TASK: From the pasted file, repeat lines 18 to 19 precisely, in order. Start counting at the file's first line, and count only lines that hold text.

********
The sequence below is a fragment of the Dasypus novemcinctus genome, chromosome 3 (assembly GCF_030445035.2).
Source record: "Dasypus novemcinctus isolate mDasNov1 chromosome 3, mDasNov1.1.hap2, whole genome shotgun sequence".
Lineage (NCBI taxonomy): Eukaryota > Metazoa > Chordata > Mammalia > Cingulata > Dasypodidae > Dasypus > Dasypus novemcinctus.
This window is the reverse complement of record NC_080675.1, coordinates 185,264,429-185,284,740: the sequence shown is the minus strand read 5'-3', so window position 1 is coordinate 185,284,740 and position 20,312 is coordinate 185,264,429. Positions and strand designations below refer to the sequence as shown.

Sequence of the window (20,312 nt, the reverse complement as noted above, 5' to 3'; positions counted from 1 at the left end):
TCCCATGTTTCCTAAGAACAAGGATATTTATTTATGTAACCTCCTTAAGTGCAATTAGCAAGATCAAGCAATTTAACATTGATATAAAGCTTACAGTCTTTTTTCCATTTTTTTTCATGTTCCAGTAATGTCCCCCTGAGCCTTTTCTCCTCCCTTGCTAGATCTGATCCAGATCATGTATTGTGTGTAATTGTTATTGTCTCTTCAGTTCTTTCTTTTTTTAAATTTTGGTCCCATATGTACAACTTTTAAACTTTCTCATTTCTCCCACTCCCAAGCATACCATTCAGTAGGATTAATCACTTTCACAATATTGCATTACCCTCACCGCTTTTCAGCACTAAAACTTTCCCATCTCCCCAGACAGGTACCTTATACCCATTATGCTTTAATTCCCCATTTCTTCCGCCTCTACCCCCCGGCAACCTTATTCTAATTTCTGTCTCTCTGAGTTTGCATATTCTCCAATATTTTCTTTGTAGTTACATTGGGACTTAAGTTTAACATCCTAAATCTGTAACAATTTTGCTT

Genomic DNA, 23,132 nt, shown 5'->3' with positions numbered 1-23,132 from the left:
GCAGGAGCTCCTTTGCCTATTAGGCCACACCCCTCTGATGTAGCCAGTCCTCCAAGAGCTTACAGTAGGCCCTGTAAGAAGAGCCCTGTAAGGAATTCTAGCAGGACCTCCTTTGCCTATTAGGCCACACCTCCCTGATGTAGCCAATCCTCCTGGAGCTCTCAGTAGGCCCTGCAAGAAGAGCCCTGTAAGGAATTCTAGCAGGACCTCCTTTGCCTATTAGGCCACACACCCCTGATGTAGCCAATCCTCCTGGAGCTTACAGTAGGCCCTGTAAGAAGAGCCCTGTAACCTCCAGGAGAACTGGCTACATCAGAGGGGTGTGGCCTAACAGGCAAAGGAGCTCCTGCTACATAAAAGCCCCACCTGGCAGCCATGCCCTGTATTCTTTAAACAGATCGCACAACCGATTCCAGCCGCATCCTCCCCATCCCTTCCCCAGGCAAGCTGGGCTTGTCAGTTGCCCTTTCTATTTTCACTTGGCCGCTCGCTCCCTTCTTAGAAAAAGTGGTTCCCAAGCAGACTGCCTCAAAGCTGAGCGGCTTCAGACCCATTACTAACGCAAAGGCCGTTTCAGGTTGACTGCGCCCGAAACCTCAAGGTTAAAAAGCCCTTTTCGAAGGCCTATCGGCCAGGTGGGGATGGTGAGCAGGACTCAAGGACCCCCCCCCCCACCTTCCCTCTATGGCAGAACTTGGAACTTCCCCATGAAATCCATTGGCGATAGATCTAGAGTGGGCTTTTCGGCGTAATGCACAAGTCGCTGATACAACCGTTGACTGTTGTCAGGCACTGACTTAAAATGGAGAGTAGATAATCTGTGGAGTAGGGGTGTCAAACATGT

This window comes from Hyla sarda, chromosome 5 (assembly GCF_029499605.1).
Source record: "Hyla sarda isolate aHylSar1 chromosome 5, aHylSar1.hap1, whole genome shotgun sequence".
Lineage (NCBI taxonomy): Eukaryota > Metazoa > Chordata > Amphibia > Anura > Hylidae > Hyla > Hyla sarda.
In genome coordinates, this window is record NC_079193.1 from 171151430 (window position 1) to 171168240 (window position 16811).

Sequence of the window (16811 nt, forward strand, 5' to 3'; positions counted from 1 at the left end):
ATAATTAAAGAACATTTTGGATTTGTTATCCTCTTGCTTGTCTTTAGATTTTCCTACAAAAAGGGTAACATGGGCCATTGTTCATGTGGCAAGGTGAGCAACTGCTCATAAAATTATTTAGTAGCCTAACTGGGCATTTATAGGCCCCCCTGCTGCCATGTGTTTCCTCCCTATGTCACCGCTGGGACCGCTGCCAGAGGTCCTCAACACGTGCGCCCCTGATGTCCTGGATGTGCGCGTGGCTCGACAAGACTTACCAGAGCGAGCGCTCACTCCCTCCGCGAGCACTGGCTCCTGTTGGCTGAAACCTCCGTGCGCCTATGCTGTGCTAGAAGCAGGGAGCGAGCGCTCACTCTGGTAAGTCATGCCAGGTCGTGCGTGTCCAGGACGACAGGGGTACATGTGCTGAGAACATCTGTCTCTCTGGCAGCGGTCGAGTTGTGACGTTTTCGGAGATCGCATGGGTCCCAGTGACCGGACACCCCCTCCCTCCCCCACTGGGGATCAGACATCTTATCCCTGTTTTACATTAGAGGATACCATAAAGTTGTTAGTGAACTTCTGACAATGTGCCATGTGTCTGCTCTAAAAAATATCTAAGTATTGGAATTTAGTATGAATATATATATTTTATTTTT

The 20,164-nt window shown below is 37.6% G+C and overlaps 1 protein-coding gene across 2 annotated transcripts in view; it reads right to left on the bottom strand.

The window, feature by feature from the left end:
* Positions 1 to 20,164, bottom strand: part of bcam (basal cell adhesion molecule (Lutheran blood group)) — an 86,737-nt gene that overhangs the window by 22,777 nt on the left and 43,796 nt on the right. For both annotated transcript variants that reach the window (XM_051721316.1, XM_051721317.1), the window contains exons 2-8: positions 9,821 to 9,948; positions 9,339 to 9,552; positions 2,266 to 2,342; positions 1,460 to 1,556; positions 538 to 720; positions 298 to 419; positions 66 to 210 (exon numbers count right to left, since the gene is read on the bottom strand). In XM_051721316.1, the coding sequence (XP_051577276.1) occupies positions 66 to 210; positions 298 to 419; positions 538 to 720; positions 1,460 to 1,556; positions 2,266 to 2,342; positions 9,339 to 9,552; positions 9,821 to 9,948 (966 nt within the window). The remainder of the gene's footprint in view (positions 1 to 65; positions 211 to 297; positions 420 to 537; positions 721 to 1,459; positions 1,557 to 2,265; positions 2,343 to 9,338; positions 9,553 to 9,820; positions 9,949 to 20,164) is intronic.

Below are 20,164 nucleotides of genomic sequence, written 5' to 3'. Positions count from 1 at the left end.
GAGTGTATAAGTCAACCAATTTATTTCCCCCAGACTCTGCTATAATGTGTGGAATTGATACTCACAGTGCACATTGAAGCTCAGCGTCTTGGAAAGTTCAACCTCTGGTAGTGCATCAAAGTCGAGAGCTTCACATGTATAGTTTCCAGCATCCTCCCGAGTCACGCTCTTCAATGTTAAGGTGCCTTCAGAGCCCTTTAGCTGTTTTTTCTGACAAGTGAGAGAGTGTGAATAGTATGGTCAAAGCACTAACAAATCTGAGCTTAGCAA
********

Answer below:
Below are 20,164 nucleotides of genomic sequence, written 5' to 3'. Positions count from 1 at the left end.
GAGTGTATAAGTCAACCAATTTATTTCCCCCAGACTCTGCTATAATGTGTGGAATTGATACTCACAGTGCACATTGAAGCTCAGCGTCTTGGAAAGTTCAACCTCTGGTAGTGCATCAAAGTCGAGAGCTTCACATGTATAGTTTCCAGCATCCTCCCGAGTCACGCTCTTCAATGTTAAGGTGCCTTCAGAGCCCTTTAGCTGTTTTTTCTGACAAGTGAGAGAGTGTGAATAGTATGGTCAAAGCACTAACAAATCTGAGCTTAGCAA